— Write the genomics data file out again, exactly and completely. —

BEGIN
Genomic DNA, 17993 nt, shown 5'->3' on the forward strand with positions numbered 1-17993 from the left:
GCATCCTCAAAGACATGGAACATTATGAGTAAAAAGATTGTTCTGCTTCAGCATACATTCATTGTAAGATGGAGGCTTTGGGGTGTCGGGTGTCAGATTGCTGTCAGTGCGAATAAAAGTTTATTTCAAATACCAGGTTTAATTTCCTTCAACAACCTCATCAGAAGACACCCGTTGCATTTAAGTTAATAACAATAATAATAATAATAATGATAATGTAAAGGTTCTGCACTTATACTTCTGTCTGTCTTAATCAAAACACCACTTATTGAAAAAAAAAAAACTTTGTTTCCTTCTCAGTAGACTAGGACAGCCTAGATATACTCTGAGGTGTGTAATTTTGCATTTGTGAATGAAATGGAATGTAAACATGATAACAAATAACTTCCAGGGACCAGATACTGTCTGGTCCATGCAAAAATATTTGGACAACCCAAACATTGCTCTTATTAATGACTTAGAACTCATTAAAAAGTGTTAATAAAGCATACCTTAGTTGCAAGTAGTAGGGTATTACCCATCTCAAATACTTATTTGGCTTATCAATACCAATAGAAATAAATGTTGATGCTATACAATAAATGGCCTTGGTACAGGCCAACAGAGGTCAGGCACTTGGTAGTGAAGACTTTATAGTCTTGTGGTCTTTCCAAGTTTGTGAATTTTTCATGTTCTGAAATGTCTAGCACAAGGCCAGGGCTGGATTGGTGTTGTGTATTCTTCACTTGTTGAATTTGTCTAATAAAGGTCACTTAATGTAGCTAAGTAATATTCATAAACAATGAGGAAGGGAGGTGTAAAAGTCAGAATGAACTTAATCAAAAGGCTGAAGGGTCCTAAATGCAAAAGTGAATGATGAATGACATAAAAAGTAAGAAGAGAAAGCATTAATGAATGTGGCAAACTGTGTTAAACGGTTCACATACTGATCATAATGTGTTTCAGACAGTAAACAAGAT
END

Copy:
Genomic DNA, 17993 nt, shown 5'->3' on the forward strand with positions numbered 1-17993 from the left:
GCATCCTCAAAGACATGGAACATTATGAGTAAAAAGATTGTTCTGCTTCAGCATACATTCATTGTAAGATGGAGGCTTTGGGGTGTCGGGTGTCAGATTGCTGTCAGTGCGAATAAAAGTTTATTTCAAATACCAGGTTTAATTTCCTTCAACAACCTCATCAGAAGACACCCGTTGCATTTAAGTTAATAACAATAATAATAATAATAATGATAATGTAAAGGTTCTGCACTTATACTTCTGTCTGTCTTAATCAAAACACCACTTATTGAAAAAAAAAAAACTTTGTTTCCTTCTCAGTAGACTAGGACAGCCTAGATATACTCTGAGGTGTGTAATTTTGCATTTGTGAATGAAATGGAATGTAAACATGATAACAAATAACTTCCAGGGACCAGATACTGTCTGGTCCATGCAAAAATATTTGGACAACCCAAACATTGCTCTTATTAATGACTTAGAACTCATTAAAAAGTGTTAATAAAGCATACCTTAGTTGCAAGTAGTAGGGTATTACCCATCTCAAATACTTATTTGGCTTATCAATACCAATAGAAATAAATGTTGATGCTATACAATAAATGGCCTTGGTACAGGCCAACAGAGGTCAGGCACTTGGTAGTGAAGACTTTATAGTCTTGTGGTCTTTCCAAGTTTGTGAATTTTTCATGTTCTGAAATGTCTAGCACAAGGCCAGGGCTGGATTGGTGTTGTGTATTCTTCACTTGTTGAATTTGTCTAATAAAGGTCACTTAATGTAGCTAAGTAATATTCATAAACAATGAGGAAGGGAGGTGTAAAAGTCAGAATGAACTTAATCAAAAGGCTGAAGGGTCCTAAATGCAAAAGTGAATGATGAATGACATAAAAAGTAAGAAGAGAAAGCATTAATGAATGTGGCAAACTGTGTTAAACGGTTCACATACTGATCATAATGTGTTTCAGACAGTAAACAAGAT